ASU students using technology and drones as they work to improve search for lost hikers

Each year, crews in Arizona conduct some 600 search and rescue missions, or an average of 12 rescues every week.

The rescue missions are a team effort between state and local agencies, who cover large swaths of land with few resources. Now, students at Arizona State University are working to improve how crews search for lost hiker, using new technology and drones.

On the ASU campus, inside a 10,000 square foot (ca. 929 m²) facility, people are developing the future of search and rescue operations.

"It's almost like a very large hardware simulator," said ASU Assistant Professor Stephanie Gil. "This is like creating a new member of the team, not replacing something that already exists."

More than 100 cameras tracking the movements of these drones, as they fly around inside the motion capture arena. For Gil and her students, all the data they collect is being used to see how drones can be better used to rescue someone lost in the wilderness.

The research is a collaborative effort between ASU and the Arizona Department of Emergency and Military Affairs, a state agency that assists local law enforcement in their search and rescue efforts.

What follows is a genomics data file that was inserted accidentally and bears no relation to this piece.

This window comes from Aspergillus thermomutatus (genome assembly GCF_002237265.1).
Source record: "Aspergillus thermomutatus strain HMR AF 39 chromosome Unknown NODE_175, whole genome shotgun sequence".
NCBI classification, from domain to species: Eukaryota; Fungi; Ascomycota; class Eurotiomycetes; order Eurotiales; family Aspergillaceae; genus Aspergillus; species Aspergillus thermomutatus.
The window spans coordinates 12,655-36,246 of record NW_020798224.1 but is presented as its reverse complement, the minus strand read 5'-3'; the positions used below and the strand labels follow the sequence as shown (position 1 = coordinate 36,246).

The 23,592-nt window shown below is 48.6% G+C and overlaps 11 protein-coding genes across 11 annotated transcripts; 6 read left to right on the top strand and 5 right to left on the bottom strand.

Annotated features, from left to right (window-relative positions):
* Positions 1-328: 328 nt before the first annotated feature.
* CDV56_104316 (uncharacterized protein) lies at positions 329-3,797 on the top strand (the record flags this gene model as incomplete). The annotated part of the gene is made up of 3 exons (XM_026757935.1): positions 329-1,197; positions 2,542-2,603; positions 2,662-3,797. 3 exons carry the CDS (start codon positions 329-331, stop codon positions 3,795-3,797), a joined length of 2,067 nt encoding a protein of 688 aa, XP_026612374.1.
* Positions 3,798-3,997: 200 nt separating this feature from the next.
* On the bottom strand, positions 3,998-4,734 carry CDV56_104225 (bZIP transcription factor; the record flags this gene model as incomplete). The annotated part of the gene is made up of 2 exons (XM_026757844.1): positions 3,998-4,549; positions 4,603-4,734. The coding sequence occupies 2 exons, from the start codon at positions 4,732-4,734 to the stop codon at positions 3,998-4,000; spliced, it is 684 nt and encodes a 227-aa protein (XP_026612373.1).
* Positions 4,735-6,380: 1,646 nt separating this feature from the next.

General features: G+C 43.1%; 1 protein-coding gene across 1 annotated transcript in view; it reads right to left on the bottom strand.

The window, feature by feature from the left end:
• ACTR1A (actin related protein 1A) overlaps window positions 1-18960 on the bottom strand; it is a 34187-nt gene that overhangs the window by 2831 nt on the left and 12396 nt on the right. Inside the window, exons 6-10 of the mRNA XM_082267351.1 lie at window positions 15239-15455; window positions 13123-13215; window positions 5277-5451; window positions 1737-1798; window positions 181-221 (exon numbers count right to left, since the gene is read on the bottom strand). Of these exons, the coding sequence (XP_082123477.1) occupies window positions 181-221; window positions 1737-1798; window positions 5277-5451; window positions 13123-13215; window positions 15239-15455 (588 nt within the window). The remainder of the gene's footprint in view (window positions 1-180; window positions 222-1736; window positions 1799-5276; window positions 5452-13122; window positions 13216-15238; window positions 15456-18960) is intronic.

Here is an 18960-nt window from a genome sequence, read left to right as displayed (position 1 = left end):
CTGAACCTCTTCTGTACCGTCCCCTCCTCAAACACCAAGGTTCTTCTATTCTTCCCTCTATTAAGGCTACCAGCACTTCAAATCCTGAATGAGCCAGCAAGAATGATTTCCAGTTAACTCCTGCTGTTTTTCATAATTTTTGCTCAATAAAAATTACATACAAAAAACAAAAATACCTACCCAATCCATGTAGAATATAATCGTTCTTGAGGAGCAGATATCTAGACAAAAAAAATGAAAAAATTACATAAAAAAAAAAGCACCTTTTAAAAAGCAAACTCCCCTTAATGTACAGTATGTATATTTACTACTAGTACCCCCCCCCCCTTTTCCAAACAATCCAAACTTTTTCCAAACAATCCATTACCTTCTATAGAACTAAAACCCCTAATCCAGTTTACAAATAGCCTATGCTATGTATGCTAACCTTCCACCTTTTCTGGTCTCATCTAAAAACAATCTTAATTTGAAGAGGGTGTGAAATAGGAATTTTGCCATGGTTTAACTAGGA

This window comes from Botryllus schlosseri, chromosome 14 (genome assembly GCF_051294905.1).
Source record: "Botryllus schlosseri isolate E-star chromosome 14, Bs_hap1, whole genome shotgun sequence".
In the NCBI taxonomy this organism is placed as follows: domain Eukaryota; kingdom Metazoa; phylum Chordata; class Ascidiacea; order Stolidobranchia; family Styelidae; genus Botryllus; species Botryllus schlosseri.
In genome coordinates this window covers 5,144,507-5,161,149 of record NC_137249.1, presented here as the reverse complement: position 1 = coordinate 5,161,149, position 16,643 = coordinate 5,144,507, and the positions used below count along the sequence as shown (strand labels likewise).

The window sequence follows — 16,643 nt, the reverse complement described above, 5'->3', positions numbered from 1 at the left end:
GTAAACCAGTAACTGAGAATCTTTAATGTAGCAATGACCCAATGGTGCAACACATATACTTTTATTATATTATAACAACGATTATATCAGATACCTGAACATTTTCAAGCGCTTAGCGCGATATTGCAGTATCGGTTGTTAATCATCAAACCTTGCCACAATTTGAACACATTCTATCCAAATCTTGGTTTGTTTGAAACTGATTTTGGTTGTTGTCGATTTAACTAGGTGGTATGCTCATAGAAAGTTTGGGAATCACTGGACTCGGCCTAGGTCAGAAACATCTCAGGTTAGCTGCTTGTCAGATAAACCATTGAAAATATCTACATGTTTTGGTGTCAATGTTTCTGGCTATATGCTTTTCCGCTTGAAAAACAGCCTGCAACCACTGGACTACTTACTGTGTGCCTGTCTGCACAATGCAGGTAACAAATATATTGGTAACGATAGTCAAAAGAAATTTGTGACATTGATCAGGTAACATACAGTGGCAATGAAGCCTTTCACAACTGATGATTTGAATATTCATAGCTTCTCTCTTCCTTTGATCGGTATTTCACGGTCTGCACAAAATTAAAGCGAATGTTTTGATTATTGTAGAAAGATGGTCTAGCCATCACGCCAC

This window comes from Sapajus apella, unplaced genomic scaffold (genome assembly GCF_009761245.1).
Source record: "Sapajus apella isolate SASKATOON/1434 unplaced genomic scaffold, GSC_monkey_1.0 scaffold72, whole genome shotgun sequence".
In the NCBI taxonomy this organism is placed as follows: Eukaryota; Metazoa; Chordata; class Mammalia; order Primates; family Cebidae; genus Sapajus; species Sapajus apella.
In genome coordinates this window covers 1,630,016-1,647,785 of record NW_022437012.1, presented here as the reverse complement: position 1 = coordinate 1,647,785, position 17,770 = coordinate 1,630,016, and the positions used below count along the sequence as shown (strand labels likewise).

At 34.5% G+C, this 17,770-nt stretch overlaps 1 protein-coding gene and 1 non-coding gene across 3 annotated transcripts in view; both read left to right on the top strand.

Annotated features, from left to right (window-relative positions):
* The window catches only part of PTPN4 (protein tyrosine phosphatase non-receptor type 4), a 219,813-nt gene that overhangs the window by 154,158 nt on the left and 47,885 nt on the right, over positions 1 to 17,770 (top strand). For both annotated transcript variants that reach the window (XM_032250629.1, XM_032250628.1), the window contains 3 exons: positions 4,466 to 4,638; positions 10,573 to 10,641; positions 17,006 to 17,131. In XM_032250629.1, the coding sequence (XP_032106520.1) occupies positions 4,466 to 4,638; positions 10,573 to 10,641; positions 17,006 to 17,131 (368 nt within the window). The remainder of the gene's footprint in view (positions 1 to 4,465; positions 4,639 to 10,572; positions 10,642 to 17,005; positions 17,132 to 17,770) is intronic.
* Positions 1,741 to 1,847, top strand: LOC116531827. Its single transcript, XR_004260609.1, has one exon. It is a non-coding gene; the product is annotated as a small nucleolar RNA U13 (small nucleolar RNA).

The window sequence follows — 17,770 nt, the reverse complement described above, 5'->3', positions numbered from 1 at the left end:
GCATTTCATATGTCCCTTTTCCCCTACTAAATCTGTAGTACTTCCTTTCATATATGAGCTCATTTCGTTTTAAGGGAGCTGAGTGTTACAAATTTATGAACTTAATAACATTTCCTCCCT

"It's not just about the robots working with each other and understanding how to coordinate with each other. They also need to coordinate with the humans, so we need to make sure we understand what the search and rescue workers -- what they need," said Gill.

"The idea was being able to send a drone out, locate your subject, make contact with your subject, drop a radio or life-saving equipment, like a bottle of water," said DEMA Coordinator Jessie Robinson.

For Robinson, drones are already playing a huge part in search and rescue operations. He says all 15 sheriff's departments in Arizona, as well as DPS, currently utilize drones.

However, Robinson says drones do have their limitations.

"To be useful for search and rescue, it needs to be compact, something that can be deployed by a singular individual, and then being able to control that aircraft in different environments," said Robinson.

Which is why Gil and her team believe the technology they are helping to develop could some day assist crews in the helicopter.

"The idea is to add a new part to the team. A new dimension where you could potentially have 10 drones that are now deployed, and they can use their spacial locations. They separate over a large area to find information about a larger portion of the environment," said Gil. "So at the end of the day, this can be a natural part or a natural extension of the search and rescue team."

Gil and members of her team say drones are secure and resilient to hacking. Among some of the technologies they are working is a heart rate monitor that can be delivered, via drone, to an injured person lost in the wilderness. The device would then send back data to rescue teams, allowing them to monitor a patient's vitals.

It's technology the team believes could eventually save someone's life.